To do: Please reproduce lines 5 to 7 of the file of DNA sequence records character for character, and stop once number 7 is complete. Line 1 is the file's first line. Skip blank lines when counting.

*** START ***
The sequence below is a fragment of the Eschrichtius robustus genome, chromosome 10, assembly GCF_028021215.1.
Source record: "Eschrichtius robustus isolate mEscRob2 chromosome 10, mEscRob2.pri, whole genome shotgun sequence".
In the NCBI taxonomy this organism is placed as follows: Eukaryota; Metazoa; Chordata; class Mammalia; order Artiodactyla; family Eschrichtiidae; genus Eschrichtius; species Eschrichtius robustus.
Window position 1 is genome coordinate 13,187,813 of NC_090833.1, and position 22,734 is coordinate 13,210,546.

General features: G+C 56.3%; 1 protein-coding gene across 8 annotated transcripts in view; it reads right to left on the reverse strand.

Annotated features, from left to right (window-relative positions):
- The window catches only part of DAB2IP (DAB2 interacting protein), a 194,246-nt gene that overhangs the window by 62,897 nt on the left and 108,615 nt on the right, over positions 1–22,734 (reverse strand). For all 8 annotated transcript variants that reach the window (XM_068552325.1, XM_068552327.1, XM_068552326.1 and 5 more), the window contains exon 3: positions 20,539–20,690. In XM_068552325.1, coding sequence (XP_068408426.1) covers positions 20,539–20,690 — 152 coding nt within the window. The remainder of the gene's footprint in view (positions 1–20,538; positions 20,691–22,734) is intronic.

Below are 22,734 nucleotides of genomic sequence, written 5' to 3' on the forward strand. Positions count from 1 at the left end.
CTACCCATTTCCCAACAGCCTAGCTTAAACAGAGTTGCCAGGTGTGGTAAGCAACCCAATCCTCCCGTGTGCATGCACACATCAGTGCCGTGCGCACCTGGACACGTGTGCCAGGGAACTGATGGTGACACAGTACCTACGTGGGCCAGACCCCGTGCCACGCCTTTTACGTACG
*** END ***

General features: G+C 56.3%; 1 protein-coding gene across 8 annotated transcripts in view; it reads right to left on the reverse strand.

Annotated features, from left to right (window-relative positions):
- The window catches only part of DAB2IP (DAB2 interacting protein), a 194,246-nt gene that overhangs the window by 62,897 nt on the left and 108,615 nt on the right, over positions 1–22,734 (reverse strand). For all 8 annotated transcript variants that reach the window (XM_068552325.1, XM_068552327.1, XM_068552326.1 and 5 more), the window contains exon 3: positions 20,539–20,690. In XM_068552325.1, coding sequence (XP_068408426.1) covers positions 20,539–20,690 — 152 coding nt within the window. The remainder of the gene's footprint in view (positions 1–20,538; positions 20,691–22,734) is intronic.